The Afterpay Ltd (ASX: APT) share price and Cimic Group Ltd (ASX: CIM) share price pushed the S&P/ASX 200 index (ASX: XJO) back towards its all-time high on Friday, with the Australian share market ending around 7,090 points.
The Australian sharemarket is commonly referenced by the ASX 200 index. It is within touching distance of its all-time high.
Afterpay (ASX:APT) Tops The Charts
Pushing the ASX 200 higher on Friday was Afterpay, ending up 2.6%.
Afterpay is the owner of the popular “buy now, pay later” app. As of mid-2019, Afterpay had over 5.2 million registered users worldwide making it one of Australia’s true technology success stories.
Afterpay recently completed a capital raising, including a share purchase plan (SPP), to get more money into its coffers and fuel its growth.
Early on this week, Afterpay said the offer to buy shares was oversubscribed by eligible shareholders.
Given the Afterpay share price (currently $37) was above the offer price of $23 announced in June 2019, I’m not surprised it was heavily oversubscribed and then scaled back by management.
“The SPP offer was sent to approximately 40,000 eligible securityholders and over 15,000 valid applications were received, representing a participation rate of 37% based on registered holdings,” Afterpay’s ASX statement read.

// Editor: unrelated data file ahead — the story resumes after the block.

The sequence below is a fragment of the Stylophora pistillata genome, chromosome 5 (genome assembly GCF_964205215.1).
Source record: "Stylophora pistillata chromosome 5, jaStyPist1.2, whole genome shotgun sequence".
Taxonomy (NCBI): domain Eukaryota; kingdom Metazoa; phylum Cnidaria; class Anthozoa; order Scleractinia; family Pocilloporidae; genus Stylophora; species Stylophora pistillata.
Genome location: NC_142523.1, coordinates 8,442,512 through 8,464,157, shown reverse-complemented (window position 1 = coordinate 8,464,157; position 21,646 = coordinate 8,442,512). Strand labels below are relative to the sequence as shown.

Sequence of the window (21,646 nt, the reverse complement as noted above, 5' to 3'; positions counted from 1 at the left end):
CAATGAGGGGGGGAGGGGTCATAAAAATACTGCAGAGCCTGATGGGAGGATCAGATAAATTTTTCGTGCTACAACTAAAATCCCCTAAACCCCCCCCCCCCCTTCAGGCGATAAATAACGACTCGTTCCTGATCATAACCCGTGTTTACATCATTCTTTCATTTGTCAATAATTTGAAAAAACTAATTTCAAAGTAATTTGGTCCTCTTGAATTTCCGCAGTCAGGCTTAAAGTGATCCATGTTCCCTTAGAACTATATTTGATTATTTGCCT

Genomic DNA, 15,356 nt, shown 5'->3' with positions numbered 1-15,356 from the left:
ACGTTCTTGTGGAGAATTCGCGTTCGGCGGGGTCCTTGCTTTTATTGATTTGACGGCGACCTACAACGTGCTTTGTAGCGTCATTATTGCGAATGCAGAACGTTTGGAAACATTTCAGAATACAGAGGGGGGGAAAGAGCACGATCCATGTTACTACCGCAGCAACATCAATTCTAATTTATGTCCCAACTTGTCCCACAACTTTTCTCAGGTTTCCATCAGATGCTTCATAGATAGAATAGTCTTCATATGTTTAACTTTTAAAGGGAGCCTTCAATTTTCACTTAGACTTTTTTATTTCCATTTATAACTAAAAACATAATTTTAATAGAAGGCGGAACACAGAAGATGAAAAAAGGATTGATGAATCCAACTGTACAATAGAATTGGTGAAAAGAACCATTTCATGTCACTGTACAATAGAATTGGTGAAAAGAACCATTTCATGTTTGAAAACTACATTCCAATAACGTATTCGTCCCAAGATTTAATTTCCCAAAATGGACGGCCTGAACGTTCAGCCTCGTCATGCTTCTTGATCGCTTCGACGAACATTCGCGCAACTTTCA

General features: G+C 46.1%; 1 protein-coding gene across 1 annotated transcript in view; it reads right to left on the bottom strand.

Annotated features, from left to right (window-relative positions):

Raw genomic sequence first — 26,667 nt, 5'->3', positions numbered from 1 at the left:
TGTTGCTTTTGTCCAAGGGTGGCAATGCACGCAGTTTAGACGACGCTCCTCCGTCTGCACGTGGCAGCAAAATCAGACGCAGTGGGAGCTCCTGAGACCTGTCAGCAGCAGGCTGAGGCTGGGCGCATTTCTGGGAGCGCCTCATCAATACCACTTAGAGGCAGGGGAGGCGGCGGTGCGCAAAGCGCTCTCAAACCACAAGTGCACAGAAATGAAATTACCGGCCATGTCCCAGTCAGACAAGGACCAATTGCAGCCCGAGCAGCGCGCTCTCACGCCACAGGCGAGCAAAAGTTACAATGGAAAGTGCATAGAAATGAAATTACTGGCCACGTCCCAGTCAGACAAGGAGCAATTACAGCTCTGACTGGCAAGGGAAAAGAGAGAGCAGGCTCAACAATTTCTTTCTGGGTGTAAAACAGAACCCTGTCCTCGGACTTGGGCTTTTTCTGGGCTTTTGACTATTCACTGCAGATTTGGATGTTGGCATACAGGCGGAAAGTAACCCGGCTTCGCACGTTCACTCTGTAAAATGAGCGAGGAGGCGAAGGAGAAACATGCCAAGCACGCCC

“As the value of applications, approximately $240 million, significantly exceeded the cap of $30 million for the SPP, the Afterpay Board has decided to exercise its discretion under the SPP terms to scale back applications to a total of approximately $33 million.”
Cimic (ASX:CIM) Claws Back Losses
Also leading the ASX 200 on Friday was the diversified construction business, Cimic Group.
Formerly Leighton Holdings Limited, Cimic Group is the parent company of Australia’s largest project development and contracting group, operating under multiple brands such as UGL, CBP Contractors, Thiess and Sedgman.
Earlier this week Cimic announced it would be divesting 45% of its ownership of BIC Contracting (BICC), effectively ending its exposure to the Middle East market. As a result of its decision, Cimic said it would take a one-off, post-tax hit of ~$1.8 billion, including a cash outlay of $700 million in 2020.
The news sent Cimic shares down 20%. You can read more about Cimic’s divestment and updated guidance in this Rask Media update.
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